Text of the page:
Carmen and Ricardo Ramirez had been living the American Dream of homeownership in Washington Heights when the recession interrupted it.
As recounted by The Associated Press in a recent story marking a decade since the housing crash, the couple had been managing the payments for the $299,000 adjustable-rate mortgage on their one-bedroom condominium in Upper Manhattan.
But the downturn and emergency expenses put their homeownership at grave risk in 2010.
That year, they had to shutter their steakhouse, a source of income. The next year, Ricardo fell, suffering a traumatic brain injury; Carmen suffered an injury to her leg and back in 2012. Their finances were further destabilized when funeral costs for her parents caused the couple to miss mortgage payments, “triggering fees for late payments that led to foreclosure,” the AP reported.
“Have you ever heard the saying, when it rains, it pours?” Carmen, 61, told the AP. “Well, it was one after the other with us.”
The couple was facing eviction from their condo when the New York City Consumer Affairs Department referred them to the Center for NYC Neighborhoods’ Housing Mobility program, which helps homeowners who can no longer afford to stay in their homes move to new housing. Since 2013, with support from the Mizuho USA Foundation, the program has helped more than 300 homeowners. The program combines one-on-one housing counseling, assistance in securing alternative housing, financial advice, relocation grants, and links homeowners to trusted realtors. Staff work closely with mortgage lenders to ensure that homeowners who are no longer able to retain their homes are released of further financial obligations.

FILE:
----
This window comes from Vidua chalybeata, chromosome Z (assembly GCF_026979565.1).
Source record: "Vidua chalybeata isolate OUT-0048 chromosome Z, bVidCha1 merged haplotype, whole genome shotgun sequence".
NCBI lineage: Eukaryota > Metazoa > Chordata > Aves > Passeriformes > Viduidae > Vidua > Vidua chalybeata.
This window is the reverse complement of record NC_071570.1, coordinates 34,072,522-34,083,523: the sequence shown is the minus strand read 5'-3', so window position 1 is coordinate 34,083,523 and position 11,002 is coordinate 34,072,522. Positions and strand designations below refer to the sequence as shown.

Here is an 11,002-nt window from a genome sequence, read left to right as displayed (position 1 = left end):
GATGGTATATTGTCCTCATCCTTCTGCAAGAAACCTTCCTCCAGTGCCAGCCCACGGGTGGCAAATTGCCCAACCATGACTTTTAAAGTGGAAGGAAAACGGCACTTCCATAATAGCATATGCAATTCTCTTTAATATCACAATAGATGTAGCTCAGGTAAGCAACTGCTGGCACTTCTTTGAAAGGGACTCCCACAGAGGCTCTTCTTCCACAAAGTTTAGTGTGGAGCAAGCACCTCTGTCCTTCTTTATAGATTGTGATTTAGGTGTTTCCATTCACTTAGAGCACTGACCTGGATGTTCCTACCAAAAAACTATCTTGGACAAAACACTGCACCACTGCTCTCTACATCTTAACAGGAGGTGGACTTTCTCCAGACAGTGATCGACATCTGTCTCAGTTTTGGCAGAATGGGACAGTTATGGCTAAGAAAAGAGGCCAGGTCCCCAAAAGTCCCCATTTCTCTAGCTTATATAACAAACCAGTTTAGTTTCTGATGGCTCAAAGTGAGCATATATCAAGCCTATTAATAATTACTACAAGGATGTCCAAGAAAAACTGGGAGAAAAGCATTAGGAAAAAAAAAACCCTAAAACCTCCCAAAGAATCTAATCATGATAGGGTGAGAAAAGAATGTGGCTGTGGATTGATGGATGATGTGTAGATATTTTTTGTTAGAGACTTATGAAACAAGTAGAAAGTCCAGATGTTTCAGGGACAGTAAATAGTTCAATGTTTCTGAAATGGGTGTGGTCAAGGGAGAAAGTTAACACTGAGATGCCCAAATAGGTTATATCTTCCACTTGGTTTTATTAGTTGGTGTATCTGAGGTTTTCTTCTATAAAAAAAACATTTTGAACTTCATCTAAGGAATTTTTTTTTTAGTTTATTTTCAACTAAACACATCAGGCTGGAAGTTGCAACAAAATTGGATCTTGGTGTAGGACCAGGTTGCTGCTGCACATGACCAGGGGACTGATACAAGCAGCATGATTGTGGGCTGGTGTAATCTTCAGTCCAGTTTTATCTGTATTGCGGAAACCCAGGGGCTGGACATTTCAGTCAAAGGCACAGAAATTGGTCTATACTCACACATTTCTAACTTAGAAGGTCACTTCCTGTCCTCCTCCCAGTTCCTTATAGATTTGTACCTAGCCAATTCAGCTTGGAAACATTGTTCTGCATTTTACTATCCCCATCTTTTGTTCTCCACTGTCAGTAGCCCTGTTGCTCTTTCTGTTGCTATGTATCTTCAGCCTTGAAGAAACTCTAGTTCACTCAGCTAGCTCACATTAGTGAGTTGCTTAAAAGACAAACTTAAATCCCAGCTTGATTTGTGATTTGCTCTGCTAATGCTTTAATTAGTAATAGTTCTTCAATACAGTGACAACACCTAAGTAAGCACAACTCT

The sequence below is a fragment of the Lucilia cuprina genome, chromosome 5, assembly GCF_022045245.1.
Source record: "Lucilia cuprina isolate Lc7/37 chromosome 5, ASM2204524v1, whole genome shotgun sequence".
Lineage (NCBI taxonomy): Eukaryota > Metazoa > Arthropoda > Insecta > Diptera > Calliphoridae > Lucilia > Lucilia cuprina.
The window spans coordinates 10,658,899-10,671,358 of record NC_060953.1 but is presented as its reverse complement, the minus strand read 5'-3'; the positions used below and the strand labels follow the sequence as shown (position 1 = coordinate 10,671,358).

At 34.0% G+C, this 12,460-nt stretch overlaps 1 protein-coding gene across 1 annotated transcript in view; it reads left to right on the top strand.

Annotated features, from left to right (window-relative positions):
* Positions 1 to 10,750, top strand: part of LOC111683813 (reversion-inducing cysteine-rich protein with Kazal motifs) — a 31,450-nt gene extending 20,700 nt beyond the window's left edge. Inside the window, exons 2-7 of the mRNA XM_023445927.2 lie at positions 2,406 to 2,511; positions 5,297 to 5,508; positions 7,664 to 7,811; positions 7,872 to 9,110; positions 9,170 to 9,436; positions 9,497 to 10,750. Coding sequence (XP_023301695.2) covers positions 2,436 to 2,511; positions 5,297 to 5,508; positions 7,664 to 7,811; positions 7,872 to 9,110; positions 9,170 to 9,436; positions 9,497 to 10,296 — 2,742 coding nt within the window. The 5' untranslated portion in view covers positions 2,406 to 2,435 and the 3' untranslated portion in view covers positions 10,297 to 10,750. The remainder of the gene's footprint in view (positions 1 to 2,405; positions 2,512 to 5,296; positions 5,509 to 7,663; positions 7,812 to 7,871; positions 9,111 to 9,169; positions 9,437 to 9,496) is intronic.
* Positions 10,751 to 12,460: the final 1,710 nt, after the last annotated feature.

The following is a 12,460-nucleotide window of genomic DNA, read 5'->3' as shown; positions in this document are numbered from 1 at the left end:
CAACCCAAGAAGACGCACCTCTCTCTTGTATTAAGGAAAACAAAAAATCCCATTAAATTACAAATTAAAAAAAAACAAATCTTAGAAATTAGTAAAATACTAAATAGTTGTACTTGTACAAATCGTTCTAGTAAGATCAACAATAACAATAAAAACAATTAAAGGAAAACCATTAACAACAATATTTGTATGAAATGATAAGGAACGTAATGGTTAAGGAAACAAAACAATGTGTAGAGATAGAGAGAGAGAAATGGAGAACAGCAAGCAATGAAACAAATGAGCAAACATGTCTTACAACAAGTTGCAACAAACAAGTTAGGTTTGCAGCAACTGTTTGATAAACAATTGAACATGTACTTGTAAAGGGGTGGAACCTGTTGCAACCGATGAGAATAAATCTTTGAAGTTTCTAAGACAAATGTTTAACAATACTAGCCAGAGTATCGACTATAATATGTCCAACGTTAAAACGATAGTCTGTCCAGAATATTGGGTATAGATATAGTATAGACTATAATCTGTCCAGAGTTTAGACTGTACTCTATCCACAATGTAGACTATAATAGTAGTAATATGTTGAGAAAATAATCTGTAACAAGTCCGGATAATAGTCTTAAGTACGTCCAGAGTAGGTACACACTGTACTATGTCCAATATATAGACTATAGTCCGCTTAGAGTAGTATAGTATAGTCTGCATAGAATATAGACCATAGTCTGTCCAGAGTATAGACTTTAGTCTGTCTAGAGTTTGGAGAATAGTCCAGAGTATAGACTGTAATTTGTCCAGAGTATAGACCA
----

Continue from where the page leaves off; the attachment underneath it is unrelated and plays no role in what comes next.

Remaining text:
“We are working with clients who face enormous challenges at the crossroads of the foreclosure crisis and New York City’s housing affordability crisis,” says Joseph Sant, Director of Homeowner Services at the Center. “Our goal is to help these families avoid homelessness, find affordable housing, and emerge with financial support as they close out a very difficult chapter in their lives.”
For Carmen and Ricardo Ramirez, that chapter in their life found a resolution in the Bronx.
Working with the Human Resource Administration’s Adult Protective Services, the Center’s Housing Mobility program staff was able to help the couple secure alternative housing at Bronxwood Assisted Living Residence just before an eviction order was executed by the Sheriff. The facility helped the couple to apply for an increase of their Social Security Income, so they could pay for all of their housing, food and care expenses.
The Housing Mobility Program also provided a one-time relocation grant of $500, and secured a $900 grant from Jarvie Commonweal Emergency Fund to help the couple as they worked to stabilize their finances.
But giving up their home did come at a cost: They lost the home equity they had built over the years.
“We got nothing back — except a tax bill,” Carmen told the AP.
That, as the AP reported, turns out to be the case for a “disproportionate number of minorities” who lost their homes in the aftermath of the housing crisis, and could have far-reaching consequences for wealth generation and racial divisions for generations.
PHOTO: In this Friday, June 17, 2016, photo, Carmen Ramirez, and her husband, Ricardo Ramirez, embrace in their room at the Bronxwood Home for the Aged, in the Bronx borough of New York. (AP Photo/Richard Drew)